In Baden-Württemberg, North Rhine-Westphalia and Thuringia, high school students sat down for their written Abitur exams on Tuesday.
The Abitur – the high school leaving exam – is of critical importance to the rest of students’ lives, with only the very best being able to go on to study certain subjects at university, such as law or medicine.
A perfect result is a 1.0, but scores can drop all the way down to a 4.0.
If bright young minds want to get into a medicine course, they almost always need a 1.0.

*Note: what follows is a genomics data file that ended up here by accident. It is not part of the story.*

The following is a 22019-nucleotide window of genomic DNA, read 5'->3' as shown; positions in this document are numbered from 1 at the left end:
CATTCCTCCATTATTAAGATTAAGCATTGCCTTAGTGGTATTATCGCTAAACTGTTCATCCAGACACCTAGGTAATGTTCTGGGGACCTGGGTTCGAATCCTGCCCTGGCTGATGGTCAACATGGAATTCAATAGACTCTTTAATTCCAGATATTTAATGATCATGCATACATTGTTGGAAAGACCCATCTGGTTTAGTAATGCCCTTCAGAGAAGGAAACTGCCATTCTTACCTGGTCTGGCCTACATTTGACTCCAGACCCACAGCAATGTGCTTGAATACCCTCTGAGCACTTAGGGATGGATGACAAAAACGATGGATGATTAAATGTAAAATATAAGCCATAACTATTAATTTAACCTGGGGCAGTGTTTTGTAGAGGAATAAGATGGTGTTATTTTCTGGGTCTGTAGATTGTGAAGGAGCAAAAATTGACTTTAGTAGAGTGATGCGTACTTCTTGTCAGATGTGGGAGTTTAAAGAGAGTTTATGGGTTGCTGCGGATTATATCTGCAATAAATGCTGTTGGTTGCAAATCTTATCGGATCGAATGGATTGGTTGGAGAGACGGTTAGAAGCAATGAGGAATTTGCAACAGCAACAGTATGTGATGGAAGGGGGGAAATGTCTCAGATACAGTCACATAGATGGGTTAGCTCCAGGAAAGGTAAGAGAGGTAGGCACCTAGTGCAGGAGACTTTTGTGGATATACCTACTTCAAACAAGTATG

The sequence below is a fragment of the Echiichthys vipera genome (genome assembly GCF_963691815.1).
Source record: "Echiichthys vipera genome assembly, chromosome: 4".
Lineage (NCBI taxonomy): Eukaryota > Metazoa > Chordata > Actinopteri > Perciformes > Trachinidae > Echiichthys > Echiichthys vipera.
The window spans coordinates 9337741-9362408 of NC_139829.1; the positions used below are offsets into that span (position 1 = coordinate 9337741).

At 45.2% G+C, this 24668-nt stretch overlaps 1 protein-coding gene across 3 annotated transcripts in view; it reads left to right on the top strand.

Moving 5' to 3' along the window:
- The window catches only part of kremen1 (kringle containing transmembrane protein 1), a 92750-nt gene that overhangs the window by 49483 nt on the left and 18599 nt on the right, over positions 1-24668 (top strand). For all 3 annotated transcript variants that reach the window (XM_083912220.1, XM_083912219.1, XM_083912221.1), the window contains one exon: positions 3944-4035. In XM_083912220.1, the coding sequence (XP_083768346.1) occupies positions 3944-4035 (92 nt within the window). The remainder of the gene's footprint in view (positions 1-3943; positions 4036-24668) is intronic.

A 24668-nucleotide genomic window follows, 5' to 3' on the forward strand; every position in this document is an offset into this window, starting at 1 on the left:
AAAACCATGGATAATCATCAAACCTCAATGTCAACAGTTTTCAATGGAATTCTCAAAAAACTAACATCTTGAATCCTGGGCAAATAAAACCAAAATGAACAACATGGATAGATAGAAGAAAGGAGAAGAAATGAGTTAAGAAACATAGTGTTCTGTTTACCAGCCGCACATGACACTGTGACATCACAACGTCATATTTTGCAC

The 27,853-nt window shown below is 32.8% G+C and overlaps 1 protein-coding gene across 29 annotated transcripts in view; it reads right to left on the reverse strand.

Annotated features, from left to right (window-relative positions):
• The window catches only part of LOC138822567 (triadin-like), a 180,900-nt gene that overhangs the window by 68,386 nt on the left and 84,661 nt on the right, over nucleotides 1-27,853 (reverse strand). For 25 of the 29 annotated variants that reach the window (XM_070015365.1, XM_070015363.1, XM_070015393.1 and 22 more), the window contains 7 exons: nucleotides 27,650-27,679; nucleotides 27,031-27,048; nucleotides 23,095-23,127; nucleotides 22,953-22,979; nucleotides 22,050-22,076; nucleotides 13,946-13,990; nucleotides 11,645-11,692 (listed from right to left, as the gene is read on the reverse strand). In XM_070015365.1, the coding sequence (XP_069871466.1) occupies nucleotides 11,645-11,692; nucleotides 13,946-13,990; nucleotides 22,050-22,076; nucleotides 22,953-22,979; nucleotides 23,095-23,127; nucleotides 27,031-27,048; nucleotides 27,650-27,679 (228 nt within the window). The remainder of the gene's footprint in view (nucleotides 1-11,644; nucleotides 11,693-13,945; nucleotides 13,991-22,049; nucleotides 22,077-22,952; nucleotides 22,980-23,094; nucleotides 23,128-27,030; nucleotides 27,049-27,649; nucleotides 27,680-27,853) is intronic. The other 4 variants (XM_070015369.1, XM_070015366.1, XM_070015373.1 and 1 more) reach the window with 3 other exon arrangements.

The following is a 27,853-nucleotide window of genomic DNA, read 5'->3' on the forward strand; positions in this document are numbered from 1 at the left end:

The survey of average Abitur marks published by the assembly of German state education ministers at the end of 2016 shows that Thuringia has the best scores, with students being awarded an average score of 2.2 in 2015.
Saxony-Anhalt was the worst performing east German state, with an average score of 2.4.
In the former West meanwhile, average scores ranged from 2.3 in Bavaria to 2.6 in Lower Saxony.
But because education is controlled at the state level, it is difficult to compare students across state borders. This state of affairs is often criticized as disadvantaging students from states which mark students most stringently when they apply to university.
An investigation by Spiegel in 2015 showed that Thuringia, Bavaria, Baden-Württemberg and Saarland are the toughest markers on Abitur students.